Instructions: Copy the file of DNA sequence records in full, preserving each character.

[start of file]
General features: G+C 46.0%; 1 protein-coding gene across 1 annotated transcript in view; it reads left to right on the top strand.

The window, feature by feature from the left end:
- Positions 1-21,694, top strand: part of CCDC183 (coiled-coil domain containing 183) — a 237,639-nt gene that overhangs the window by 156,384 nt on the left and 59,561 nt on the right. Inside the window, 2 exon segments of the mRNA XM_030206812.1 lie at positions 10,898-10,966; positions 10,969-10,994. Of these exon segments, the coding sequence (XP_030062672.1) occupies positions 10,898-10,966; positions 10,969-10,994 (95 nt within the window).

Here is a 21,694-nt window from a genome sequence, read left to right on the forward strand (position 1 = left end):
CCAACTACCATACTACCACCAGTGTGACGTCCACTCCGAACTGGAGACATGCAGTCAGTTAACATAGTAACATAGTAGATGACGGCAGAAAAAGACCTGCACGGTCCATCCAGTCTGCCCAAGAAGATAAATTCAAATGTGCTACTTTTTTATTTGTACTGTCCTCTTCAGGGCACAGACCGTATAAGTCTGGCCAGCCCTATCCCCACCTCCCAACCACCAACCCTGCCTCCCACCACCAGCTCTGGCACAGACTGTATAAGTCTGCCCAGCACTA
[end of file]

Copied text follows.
General features: G+C 46.0%; 1 protein-coding gene across 1 annotated transcript in view; it reads left to right on the top strand.

The window, feature by feature from the left end:
- Positions 1-21,694, top strand: part of CCDC183 (coiled-coil domain containing 183) — a 237,639-nt gene that overhangs the window by 156,384 nt on the left and 59,561 nt on the right. Inside the window, 2 exon segments of the mRNA XM_030206812.1 lie at positions 10,898-10,966; positions 10,969-10,994. Of these exon segments, the coding sequence (XP_030062672.1) occupies positions 10,898-10,966; positions 10,969-10,994 (95 nt within the window).

Here is a 21,694-nt window from a genome sequence, read left to right on the forward strand (position 1 = left end):
CCAACTACCATACTACCACCAGTGTGACGTCCACTCCGAACTGGAGACATGCAGTCAGTTAACATAGTAACATAGTAGATGACGGCAGAAAAAGACCTGCACGGTCCATCCAGTCTGCCCAAGAAGATAAATTCAAATGTGCTACTTTTTTATTTGTACTGTCCTCTTCAGGGCACAGACCGTATAAGTCTGGCCAGCCCTATCCCCACCTCCCAACCACCAACCCTGCCTCCCACCACCAGCTCTGGCACAGACTGTATAAGTCTGCCCAGCACTA